2081913Ileana Doble Hernandez exhibits staged photographs from her series, “Animal Nature,” which are inspired by animal-human interaction. The photograph “Pollito Chicken,” depicts a mother with a pig-mask sitting at the dinner table, her baby is dressed in a bright yellow romper and appears to be trying to crawl out of an aluminum roasting pan. There is a roast chicken in front of the mother, but the placement of the baby next to the dinner and the empty plate might make the viewer feel uneasy. The artist notes that “In the end, we are also animal kind.”

Jim Allen exhibited “Traveling Dreams,” a surreal black and white photograph that captures reflections and shadows of travel, whether by fantasy or memory. The fantasy of riding off on a stallion is viewed through a scratched windowpane, making the memory seem unreliable. Through the window the viewer sees the distorted image of a school bus leaving on its route.

James Allen_Traveling Dreams_Courtesy the artistSculptural pieces include Trent Taft’s artworks that could have come from the special effects movie prop storeroom: meticulously created and vaguely disturbing, these are artworks from a new master.

Marah Carpenter’s fabric work series, “Paper Doll Look,” a reconfigured wardrobe inspired by paper dolls, features three pieces that are actually wearable, creating a one-dimensional view of the model.

Isaac Roller’s pen and ink scroll “The Changeling” demonstrates the artists’ skill at drawing animals – both real and imagined. Although a small portion of 31’ scroll is viewable, what is on display is truly bizarre.

 

Abstract Expressionism lives on!

Abstract Expressionism developed through a New York school of painters and established an art movement born in the United States. Let us consider Elaine De Kooning and Grace Hartigan, whose paintings exude a sense of energy in the paint application, or Lee Krasner’s work, filled with abstract forms that feel reminiscent of a fantastical landscape. However, in the machismo world of the Abstract Expressionists, Jackson Pollock, Willem de Kooning and Robert Motherwell are historically mentioned as making important contributions to this movement – at this point in time, we should acknowledge a more equitable list of artists contributing to this movement.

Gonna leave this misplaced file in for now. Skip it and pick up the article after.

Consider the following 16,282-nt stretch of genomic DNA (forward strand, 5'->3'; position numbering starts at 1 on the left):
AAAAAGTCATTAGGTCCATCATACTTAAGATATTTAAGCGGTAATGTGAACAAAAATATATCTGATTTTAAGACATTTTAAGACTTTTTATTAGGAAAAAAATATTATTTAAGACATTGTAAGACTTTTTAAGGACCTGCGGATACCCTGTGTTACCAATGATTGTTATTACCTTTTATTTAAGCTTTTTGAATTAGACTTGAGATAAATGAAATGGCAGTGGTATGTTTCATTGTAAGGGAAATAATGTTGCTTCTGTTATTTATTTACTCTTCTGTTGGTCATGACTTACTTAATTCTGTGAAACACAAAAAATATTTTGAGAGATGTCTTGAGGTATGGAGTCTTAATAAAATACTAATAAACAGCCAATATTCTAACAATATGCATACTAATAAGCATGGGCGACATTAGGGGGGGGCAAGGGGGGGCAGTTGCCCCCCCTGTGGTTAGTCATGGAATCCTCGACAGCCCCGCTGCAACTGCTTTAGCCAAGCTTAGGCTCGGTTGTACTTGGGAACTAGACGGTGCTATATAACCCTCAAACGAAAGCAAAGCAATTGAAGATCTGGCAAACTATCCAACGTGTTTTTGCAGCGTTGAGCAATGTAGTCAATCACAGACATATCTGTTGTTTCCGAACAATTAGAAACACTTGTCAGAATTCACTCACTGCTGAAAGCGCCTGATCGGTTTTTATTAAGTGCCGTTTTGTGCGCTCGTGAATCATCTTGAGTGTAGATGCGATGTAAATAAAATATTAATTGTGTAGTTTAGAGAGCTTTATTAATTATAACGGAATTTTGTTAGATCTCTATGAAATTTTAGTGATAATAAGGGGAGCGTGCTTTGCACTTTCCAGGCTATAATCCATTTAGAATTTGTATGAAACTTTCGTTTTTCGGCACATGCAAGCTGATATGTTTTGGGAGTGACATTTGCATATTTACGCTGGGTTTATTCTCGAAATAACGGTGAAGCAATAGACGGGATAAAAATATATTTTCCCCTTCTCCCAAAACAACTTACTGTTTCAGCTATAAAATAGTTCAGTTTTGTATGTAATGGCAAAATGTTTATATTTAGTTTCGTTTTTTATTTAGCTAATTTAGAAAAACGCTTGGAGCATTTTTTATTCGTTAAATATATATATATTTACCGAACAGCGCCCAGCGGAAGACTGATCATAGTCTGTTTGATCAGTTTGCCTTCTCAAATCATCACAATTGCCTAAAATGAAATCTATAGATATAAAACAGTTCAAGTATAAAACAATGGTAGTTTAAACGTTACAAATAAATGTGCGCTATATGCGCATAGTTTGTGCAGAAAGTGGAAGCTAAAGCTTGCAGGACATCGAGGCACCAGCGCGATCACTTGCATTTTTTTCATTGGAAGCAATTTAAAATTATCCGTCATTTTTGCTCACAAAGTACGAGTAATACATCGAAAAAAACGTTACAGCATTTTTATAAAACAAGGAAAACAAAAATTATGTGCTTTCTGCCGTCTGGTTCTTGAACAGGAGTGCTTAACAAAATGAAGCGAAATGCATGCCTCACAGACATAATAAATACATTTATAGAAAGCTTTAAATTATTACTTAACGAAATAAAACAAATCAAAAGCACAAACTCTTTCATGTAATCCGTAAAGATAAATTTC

The Hudson Valley region has many artists that have made their life here, including artists whose work is inspired from the Abstract Expressionists. Barbara Gordon’s art must be included in this group and it is a pleasure to see a full body of her work in this solo show, “Active Engagement – Testing Boundaries.” The exhibit is aptly named, as active engagement has been the consistent thread for the artistic output seen in the show and evident over a lifetime of her artistic career. Barbara Gordon states: “My academic grounding, at Cooper Union, was firmly in the abstract expressionist tradition, in which figurative work was a virtual taboo.”

The artworks in this exhibit show the growth of the artist’s vision after her early studies. For instance, the artwork, “Faith in a Seed 1,” utilizes a variety of materials she uses as her medium: papers, cardboard, scraps of wood, and paint. Through collaging of the materials and overpainting, the drips and faint markings are composed around a wood fragment with rusted nails. Many of the pieces for the exhibit the artist has composed wood framing devices, pieced together from wood scraps from her barn. For instance, “Bent Tree Construction” has vivid hues of blue and orange establishing a dynamic palette, while the wood pieces carefully fitted together add the touch of the human hand to the composition. Thoughtfully layered cardboard, watercolor papers and paint give the work a feeling of a precious relic.

bent tree construction 1Gordon’s dynamic painting style is evident in “Notes on a Red Headed Woodpecker,” the delicate nuances of the background creates a dimensional foil for the energetic red and black slashes, which are reminiscent of gestures seen in Franz Kline’s works. This piece, however, exudes an other-worldly serenity where that energy can abide. In the painting, “Blue,” the artist uses an energetic paint application, including drips overpainted with layers of color: blue, sap green, and red compete for space in a composition that seems inspired by the landscape.

notes on a red headed woodpeckerThe exhibit is rich with visions that the artist has captured working out of her Accord studio, which she described as her artistic practice: “Now, being directly in nature, living along a rail trail, surrounded by silence and the constantly changing light in the land, mountains and sky I strive for a synthesis of pure abstraction with the concrete, specific images of nature, animals, and people that have interested me since childhood.”

BLue